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Keeping it real
by Ron Charles January 11, 2019
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When Nuruddin Farah writes fiction about the ravages of terrorism, the details may be imaginary but the scars are real. The celebrated Somali novelist, a frequent contender for the Nobel Prize in Literature, lost his sister Basra Farah Hassan in 2014. A nutritionist working for UNICEF, she was murdered, along with at least 20 others, when the Taliban bombed a restaurant in Kabul.

Farah’s new book, North of Dawn, places its characters far from flying shrapnel but deep in conflicted grief. Like his previous novel, Hiding in Plain Sight, it’s concerned with difficult questions of forgiveness and recovery in the aftermath of violence. The story opens in Oslo, when a Somali diplomat named Mugdi gets word that his only son has blown himself up at the airport in Mogadishu. Mugdi and his wife, Gacalo, suspected their son was radicalised, but news of his death makes it impossible to ignore the truth any longer: They are the parents of a suicide bomber.

Shocked and disgusted, Mugdi wants nothing to do with the memory of his late son. But his wife refuses to relinquish her love for the young man, and she’s determined to keep their parental connection alive by inviting their son’s widow and her two children to Oslo. That invitation, sent on the wings of affection and duty, ensnares Gacalo and Mugdi in a complicated kindness that will alter the rest of their lives.

North of Dawn is a story we rarely hear, a tale concerning the terrorist’s family that takes place in the long shadow of grief, shame and twisted loyalty. It’s also a story pulsing with the adrenaline of our era: a toxic mix of zealotry and xenophobia.

As the novel opens, Mugdi is thrust into the awkward role of welcoming a daughter-in-law poisoned by the same radicalism that turned his son into a killer.

Even before they’ve left the Oslo airport, we can see the clash of secular and religious values that will confound this awkward new family.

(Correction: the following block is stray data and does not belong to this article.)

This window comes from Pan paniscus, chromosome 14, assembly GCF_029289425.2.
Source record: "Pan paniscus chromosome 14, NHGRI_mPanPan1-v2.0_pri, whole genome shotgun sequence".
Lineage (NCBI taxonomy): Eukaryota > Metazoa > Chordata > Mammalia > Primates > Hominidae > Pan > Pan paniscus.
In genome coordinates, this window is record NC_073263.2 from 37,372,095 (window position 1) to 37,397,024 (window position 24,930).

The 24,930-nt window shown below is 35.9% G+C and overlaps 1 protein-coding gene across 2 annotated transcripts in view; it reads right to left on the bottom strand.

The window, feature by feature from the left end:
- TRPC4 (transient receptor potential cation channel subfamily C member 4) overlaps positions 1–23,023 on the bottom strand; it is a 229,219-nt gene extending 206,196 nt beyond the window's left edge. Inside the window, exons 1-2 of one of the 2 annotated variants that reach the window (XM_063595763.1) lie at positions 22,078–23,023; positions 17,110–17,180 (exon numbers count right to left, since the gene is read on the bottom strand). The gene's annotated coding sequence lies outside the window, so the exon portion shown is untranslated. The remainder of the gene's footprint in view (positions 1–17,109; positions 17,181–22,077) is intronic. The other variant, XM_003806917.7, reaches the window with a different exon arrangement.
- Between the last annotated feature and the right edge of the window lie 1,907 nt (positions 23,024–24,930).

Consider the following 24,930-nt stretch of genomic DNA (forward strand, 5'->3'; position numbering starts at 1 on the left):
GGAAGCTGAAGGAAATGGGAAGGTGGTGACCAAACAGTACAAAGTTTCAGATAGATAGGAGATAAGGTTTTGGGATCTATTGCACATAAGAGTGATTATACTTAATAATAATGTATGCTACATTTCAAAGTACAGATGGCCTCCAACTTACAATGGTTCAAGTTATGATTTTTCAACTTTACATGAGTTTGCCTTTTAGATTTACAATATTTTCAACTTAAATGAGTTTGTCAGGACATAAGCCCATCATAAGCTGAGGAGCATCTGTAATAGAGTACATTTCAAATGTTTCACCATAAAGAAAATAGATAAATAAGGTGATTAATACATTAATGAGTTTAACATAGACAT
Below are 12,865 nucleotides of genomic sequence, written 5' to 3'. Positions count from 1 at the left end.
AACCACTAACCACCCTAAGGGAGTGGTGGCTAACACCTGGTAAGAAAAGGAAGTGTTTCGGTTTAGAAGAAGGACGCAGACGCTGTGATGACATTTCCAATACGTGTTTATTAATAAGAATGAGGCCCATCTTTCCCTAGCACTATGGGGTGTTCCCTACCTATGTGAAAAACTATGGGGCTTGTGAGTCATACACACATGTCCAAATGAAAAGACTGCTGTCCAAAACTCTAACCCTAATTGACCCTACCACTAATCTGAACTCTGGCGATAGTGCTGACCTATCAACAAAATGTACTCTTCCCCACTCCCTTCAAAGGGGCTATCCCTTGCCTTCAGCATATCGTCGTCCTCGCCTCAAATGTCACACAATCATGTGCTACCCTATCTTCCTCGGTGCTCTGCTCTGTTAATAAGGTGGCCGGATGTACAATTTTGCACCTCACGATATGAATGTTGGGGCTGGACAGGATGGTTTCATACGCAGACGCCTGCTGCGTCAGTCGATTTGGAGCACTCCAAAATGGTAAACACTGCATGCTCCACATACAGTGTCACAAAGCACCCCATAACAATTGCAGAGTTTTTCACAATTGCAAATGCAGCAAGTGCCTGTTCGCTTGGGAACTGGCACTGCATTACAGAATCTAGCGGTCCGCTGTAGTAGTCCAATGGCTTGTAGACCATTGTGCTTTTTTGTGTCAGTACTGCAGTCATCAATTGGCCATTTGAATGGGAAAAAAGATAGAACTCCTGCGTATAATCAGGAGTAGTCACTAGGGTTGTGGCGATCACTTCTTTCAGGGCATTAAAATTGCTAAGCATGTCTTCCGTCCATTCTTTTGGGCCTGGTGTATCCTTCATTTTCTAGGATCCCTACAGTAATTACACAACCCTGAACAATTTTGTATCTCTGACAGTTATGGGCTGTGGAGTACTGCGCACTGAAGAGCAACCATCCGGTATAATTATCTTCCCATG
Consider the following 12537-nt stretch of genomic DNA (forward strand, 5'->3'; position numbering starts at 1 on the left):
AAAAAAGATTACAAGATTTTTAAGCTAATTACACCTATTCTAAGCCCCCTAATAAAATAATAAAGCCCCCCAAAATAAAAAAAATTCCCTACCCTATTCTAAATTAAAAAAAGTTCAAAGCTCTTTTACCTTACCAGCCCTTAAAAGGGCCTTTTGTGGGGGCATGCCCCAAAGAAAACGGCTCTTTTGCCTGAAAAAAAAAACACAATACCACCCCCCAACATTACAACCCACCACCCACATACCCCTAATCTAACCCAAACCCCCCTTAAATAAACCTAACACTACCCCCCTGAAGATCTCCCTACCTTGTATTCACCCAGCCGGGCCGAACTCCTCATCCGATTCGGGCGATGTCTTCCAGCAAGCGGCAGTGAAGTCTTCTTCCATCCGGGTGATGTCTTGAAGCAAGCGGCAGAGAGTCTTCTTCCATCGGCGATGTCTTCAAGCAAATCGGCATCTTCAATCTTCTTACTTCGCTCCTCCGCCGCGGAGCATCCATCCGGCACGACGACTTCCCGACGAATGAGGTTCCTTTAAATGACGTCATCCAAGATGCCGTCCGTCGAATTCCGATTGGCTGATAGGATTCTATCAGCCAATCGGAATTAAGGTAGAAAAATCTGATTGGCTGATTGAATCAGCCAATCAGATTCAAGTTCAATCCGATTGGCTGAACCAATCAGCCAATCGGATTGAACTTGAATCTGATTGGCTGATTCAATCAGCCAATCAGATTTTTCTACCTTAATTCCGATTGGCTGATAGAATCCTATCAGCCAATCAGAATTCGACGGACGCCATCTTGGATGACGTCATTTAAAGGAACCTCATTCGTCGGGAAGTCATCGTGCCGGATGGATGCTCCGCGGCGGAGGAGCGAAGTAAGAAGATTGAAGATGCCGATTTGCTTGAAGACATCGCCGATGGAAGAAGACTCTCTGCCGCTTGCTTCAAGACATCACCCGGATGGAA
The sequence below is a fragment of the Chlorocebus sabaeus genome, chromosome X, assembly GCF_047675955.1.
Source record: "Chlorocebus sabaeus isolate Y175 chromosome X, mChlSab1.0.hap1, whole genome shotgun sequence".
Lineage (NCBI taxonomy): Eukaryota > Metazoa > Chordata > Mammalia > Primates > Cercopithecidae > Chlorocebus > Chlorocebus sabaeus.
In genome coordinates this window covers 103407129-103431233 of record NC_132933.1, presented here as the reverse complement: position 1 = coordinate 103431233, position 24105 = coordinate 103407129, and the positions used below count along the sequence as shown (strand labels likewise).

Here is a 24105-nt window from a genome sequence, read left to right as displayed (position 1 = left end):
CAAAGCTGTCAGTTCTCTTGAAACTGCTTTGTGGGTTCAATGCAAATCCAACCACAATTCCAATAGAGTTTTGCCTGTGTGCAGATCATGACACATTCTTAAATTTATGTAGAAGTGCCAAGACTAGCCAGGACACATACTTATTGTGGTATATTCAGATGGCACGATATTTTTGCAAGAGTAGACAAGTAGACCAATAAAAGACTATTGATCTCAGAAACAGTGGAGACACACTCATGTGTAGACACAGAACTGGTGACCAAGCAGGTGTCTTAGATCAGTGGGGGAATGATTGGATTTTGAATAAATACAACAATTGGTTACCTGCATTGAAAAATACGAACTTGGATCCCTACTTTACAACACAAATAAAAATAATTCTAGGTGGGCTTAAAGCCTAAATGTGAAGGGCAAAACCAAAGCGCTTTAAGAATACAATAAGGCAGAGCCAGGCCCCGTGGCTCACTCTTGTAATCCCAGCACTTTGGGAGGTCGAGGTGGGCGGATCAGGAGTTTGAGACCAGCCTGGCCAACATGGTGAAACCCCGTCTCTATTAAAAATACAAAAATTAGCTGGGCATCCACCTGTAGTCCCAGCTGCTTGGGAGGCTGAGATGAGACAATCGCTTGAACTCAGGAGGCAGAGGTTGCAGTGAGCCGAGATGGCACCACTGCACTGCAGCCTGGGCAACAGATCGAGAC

North of Dawn is bracingly honest about the difficulties of assimilation, the way hospitality curdles into condescension and gratitude sours into resentment.

The Independent

by B.A. Shapiro

Art and intrigue make scheming bedfellows in the latest novel by B.A. Shapiro, master of the “historical art thriller.” This time she takes on the 1920s art world as post-Impressionism is taking hold. The shape-shifting Cubists and colour-crazed Fauvists are captivating Paris, and Gertrude Stein presides over soirées with Picasso and Matisse. Into this world steps Vivienne Gregsby, a young woman reeling from a disastrous engagement to a con man who cost her family their fortune and art collection. She appears to catch a break when American tycoon Edwin Bradley hires her to help him assemble an art collection for a museum in Philadelphia. Then her ex-fiancé con artist reappears. George — or is it Benjamin, or Ashton, or Ivan? — wants her back for his next escapade. She wants her family’s collection back — and revenge. Their sparring takes a darker turn when Vivienne’s boss dies in suspicious circumstances.
The plot requires readers to suspend disbelief in key places, but the payoff is a fast-moving, multifaceted battle of wits. Art lovers will savour Shapiro’s sensual descriptions of paintings that bring now legendary masterpieces to life.

by Elizabeth Berg

Sometimes you just want a warm bath of a book. Night of Miracles, in which Elizabeth Berg revisits the Midwestern setting of her bestselling The Story of Arthur Truluv, all but serves you a cup of cocoa and tucks you into bed.
Miracles brings back Arthur’s lonely neighbour, Lucille, and Maddy, the young woman he had “adopted.” Newcomers are a rueful divorcee who’s moved from the East Coast for a fresh start; a lovelorn waitress and her would-be suitor, the local cabdriver; and a young family facing a health crisis. All are looking for love, or at least community; and all of course are intertwined in the way a small town dictates. This is not a challenging book; there are no confusing timelines or complex characters or last-minute twists. But there is simple, lovely prose and a sense of yearning that is contagious and comforting.

by Liane Moriarty

Big Little Lies author Liane Moriarty is back, with a page-turner that’s already set to become another star vehicle for Nicole Kidman. We meet Moriarty’s titular strangers as they arrive at a remote Aussie wellness resort called Tranquillum House, all seeking healing of some kind. The book hops from one perspective to the next: the once-bestselling romance novelist with a broken heart, the married couple whose life was ruined by a lottery win, the family of three that used to be four and is about to go through another painful anniversary. All the while, it becomes increasingly clear that something isn’t quite right at Tranquillum House or with its mysterious owner Masha, even though the smoothies taste delightful. Moriarty manages to poke clever fun without being mean, and she times each reveal well.

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